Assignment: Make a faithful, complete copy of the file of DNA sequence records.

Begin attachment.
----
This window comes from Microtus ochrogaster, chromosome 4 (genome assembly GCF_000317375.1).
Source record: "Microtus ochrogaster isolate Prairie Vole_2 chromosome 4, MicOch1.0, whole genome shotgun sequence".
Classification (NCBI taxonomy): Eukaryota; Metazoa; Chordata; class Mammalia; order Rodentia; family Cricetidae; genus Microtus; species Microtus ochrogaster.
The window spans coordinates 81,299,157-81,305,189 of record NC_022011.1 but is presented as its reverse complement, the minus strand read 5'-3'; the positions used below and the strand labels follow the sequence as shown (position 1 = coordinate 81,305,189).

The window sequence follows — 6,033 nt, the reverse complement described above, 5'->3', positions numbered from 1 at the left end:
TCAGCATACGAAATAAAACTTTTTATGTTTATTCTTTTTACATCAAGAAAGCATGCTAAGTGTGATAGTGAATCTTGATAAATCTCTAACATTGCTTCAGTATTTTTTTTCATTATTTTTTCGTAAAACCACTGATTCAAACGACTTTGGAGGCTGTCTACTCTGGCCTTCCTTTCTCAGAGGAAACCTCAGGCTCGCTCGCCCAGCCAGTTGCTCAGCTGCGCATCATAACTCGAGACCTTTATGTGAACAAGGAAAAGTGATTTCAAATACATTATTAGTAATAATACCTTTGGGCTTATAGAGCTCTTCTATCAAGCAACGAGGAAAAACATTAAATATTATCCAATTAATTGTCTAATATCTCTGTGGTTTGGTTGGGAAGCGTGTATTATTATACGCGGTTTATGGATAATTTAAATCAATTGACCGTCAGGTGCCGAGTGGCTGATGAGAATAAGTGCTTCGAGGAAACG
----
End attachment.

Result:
This window comes from Microtus ochrogaster, chromosome 4 (genome assembly GCF_000317375.1).
Source record: "Microtus ochrogaster isolate Prairie Vole_2 chromosome 4, MicOch1.0, whole genome shotgun sequence".
Classification (NCBI taxonomy): Eukaryota; Metazoa; Chordata; class Mammalia; order Rodentia; family Cricetidae; genus Microtus; species Microtus ochrogaster.
The window spans coordinates 81,299,157-81,305,189 of record NC_022011.1 but is presented as its reverse complement, the minus strand read 5'-3'; the positions used below and the strand labels follow the sequence as shown (position 1 = coordinate 81,305,189).

The window sequence follows — 6,033 nt, the reverse complement described above, 5'->3', positions numbered from 1 at the left end:
TCAGCATACGAAATAAAACTTTTTATGTTTATTCTTTTTACATCAAGAAAGCATGCTAAGTGTGATAGTGAATCTTGATAAATCTCTAACATTGCTTCAGTATTTTTTTTCATTATTTTTTCGTAAAACCACTGATTCAAACGACTTTGGAGGCTGTCTACTCTGGCCTTCCTTTCTCAGAGGAAACCTCAGGCTCGCTCGCCCAGCCAGTTGCTCAGCTGCGCATCATAACTCGAGACCTTTATGTGAACAAGGAAAAGTGATTTCAAATACATTATTAGTAATAATACCTTTGGGCTTATAGAGCTCTTCTATCAAGCAACGAGGAAAAACATTAAATATTATCCAATTAATTGTCTAATATCTCTGTGGTTTGGTTGGGAAGCGTGTATTATTATACGCGGTTTATGGATAATTTAAATCAATTGACCGTCAGGTGCCGAGTGGCTGATGAGAATAAGTGCTTCGAGGAAACG